Use your vet for advice to undertake a parasite investigation, to interpret the results and finally to create an effective dosing regime. Many farmers regularly assess milk from the bulk tank to assess herd health and results will indicate the risk of stomach worms, liver fluke and lungworm infections.

Combining this information with faecal (dung) samples will also indicate the presence of liver fluke and rumen fluke. The assessment of the liver at slaughter can also be useful information.

When devising your dosing strategy at housing you are aiming to effectively target:

• Liver fluke

• Worms - stomach, gut and lung

• Lice (biting and sucking) and mange

• Rumen fluke

Animal Health Ireland has useful information leaflets that can also aid you in this process.

From working with farmers it appears that liver fluke is a big issue on farms.

It's therefore no surprise that studies have suggested that a dry farm is no longer an insurance against a liver fluke burden. However, as one would expect the prevalence of liver fluke is greatest in the west. While many farms experience the traditional rise in autumn/winter liver fluke levels, others are now experiencing high levels of fluke all year round.

Farms in this category have a notable challenge when the products available to control fluke are limited. To date it appears that only three active ingredients are licenced for use on dairy cows, being triclabendazole, oxyclozanide and albendazole.

However, rulings may change so it's worth checking for updates. When considering a product for use, I find it useful to check the product information on the Health Products Regulatory Authority website under www.hpra.ie.

Here you will find details of usage restrictions and the withholding periods of each product in question.

Having done this and read a few of the "summary of product characteristics" most flukicides state that care should be taken to avoid too frequent or repeated use of the same anthelmintic from the same class over an extended period and to avoid under-dosing by the under estimation of body weight, because of the risk of anthelmintic resistant.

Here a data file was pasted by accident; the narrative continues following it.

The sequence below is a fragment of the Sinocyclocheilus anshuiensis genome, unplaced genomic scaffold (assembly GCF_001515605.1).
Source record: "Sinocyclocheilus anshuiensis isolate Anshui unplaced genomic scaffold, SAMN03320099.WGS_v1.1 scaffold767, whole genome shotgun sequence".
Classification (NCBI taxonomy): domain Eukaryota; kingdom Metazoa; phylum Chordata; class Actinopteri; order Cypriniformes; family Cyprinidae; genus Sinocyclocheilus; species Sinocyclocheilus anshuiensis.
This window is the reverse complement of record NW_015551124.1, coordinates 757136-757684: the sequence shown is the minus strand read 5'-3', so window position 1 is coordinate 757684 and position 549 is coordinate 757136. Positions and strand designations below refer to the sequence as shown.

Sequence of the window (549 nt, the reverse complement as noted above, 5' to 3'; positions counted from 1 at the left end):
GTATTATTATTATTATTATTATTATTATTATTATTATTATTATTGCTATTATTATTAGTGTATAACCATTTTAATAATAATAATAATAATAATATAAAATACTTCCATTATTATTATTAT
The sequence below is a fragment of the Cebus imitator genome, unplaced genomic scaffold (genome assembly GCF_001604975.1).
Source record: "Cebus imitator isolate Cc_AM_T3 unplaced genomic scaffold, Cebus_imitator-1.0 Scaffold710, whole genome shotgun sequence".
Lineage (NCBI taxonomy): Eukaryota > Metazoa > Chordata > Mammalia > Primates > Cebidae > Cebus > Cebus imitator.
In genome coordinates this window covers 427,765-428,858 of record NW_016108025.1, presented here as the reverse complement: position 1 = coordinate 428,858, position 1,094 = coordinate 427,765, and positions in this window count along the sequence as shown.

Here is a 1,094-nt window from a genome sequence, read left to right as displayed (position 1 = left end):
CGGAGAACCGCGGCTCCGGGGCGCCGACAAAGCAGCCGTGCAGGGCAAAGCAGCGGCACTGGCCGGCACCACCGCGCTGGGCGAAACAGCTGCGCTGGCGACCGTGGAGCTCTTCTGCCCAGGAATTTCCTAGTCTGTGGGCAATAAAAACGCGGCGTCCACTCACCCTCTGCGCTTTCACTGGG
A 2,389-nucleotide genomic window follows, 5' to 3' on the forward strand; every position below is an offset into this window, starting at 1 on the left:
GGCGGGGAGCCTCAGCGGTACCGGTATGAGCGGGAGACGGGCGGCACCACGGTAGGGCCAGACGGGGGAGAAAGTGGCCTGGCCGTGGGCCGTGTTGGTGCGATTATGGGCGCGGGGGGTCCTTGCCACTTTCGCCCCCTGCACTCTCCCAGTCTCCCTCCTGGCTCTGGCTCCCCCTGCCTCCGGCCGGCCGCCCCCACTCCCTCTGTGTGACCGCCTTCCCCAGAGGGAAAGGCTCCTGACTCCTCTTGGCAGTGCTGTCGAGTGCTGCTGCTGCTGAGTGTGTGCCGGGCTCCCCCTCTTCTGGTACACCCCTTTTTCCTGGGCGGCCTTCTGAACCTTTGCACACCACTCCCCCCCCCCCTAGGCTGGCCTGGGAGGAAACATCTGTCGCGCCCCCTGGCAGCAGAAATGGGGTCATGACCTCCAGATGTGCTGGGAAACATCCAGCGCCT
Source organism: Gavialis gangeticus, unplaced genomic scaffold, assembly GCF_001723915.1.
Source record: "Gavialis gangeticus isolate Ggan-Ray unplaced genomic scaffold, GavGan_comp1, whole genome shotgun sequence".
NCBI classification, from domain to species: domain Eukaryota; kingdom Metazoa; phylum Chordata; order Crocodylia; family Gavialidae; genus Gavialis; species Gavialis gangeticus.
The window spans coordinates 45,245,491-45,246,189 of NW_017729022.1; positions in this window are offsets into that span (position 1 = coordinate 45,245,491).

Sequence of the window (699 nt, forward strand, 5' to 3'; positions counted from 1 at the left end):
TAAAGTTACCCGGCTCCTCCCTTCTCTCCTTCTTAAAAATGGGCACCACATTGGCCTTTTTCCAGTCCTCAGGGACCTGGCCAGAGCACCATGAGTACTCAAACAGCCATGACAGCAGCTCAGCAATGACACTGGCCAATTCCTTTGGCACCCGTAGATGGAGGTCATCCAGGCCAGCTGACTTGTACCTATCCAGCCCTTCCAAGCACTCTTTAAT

As resistant strains of F hepatica have emerged to flukicides such as triclabendazole, I feel it's a concern for our dairy industry that our ability to avoid repeated use of the same anthelmintic is limited by availability of so few active ingredients being used to treat fluke.

In my view, while not F hepatica, the repeated use of the one licenced product (Zanil) for the control of rumen fluke is certainly a cause for concern.

With this in mind here are some key steps for effective parasite control:

• Assess the herd's parasite status

• Discuss the product choice with your vet. Ask whether a single or repeated dose is required, dose rate and the ideal time for its administration. Make sure all aspects of fluke, worms, mange and lice are covered where the parasite is deemed a risk

• A few weeks after treatment assess whether the dose has been effective

• Alternate active ingredients used against liver fluke between years where possible.

Mary Kinston is a discussion group facilitator and consultant, and farms with her husband in Co Kerry